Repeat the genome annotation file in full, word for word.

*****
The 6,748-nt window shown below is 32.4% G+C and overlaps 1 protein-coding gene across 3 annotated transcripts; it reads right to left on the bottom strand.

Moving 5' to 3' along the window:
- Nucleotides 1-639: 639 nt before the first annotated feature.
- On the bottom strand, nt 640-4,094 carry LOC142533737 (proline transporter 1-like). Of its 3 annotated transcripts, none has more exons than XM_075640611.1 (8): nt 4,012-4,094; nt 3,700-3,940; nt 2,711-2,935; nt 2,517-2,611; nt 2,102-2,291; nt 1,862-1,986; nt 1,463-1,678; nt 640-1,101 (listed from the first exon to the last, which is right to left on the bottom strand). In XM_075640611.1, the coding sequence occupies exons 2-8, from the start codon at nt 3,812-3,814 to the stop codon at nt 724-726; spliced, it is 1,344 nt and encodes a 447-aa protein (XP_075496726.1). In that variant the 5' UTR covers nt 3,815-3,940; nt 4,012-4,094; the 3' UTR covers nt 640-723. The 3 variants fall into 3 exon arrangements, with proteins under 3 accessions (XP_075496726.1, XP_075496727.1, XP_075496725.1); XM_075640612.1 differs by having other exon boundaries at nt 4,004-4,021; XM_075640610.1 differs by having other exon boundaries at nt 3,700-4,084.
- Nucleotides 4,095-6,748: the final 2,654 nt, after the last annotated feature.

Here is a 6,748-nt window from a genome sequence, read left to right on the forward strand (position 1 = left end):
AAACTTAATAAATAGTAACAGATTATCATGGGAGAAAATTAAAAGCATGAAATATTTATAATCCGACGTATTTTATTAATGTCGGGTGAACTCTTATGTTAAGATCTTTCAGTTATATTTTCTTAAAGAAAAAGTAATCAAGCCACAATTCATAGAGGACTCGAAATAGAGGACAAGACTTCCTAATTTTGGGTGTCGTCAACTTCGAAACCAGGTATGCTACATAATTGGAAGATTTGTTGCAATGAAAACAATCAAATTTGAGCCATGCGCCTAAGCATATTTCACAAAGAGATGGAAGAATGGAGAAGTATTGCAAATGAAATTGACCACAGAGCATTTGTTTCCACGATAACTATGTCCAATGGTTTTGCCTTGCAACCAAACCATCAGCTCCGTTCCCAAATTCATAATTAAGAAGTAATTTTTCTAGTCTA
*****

The 6,748-nt window shown below is 32.4% G+C and overlaps 1 protein-coding gene across 3 annotated transcripts; it reads right to left on the bottom strand.

Moving 5' to 3' along the window:
- Nucleotides 1-639: 639 nt before the first annotated feature.
- On the bottom strand, nt 640-4,094 carry LOC142533737 (proline transporter 1-like). Of its 3 annotated transcripts, none has more exons than XM_075640611.1 (8): nt 4,012-4,094; nt 3,700-3,940; nt 2,711-2,935; nt 2,517-2,611; nt 2,102-2,291; nt 1,862-1,986; nt 1,463-1,678; nt 640-1,101 (listed from the first exon to the last, which is right to left on the bottom strand). In XM_075640611.1, the coding sequence occupies exons 2-8, from the start codon at nt 3,812-3,814 to the stop codon at nt 724-726; spliced, it is 1,344 nt and encodes a 447-aa protein (XP_075496726.1). In that variant the 5' UTR covers nt 3,815-3,940; nt 4,012-4,094; the 3' UTR covers nt 640-723. The 3 variants fall into 3 exon arrangements, with proteins under 3 accessions (XP_075496726.1, XP_075496727.1, XP_075496725.1); XM_075640612.1 differs by having other exon boundaries at nt 4,004-4,021; XM_075640610.1 differs by having other exon boundaries at nt 3,700-4,084.
- Nucleotides 4,095-6,748: the final 2,654 nt, after the last annotated feature.

Here is a 6,748-nt window from a genome sequence, read left to right on the forward strand (position 1 = left end):
AAACTTAATAAATAGTAACAGATTATCATGGGAGAAAATTAAAAGCATGAAATATTTATAATCCGACGTATTTTATTAATGTCGGGTGAACTCTTATGTTAAGATCTTTCAGTTATATTTTCTTAAAGAAAAAGTAATCAAGCCACAATTCATAGAGGACTCGAAATAGAGGACAAGACTTCCTAATTTTGGGTGTCGTCAACTTCGAAACCAGGTATGCTACATAATTGGAAGATTTGTTGCAATGAAAACAATCAAATTTGAGCCATGCGCCTAAGCATATTTCACAAAGAGATGGAAGAATGGAGAAGTATTGCAAATGAAATTGACCACAGAGCATTTGTTTCCACGATAACTATGTCCAATGGTTTTGCCTTGCAACCAAACCATCAGCTCCGTTCCCAAATTCATAATTAAGAAGTAATTTTTCTAGTCTA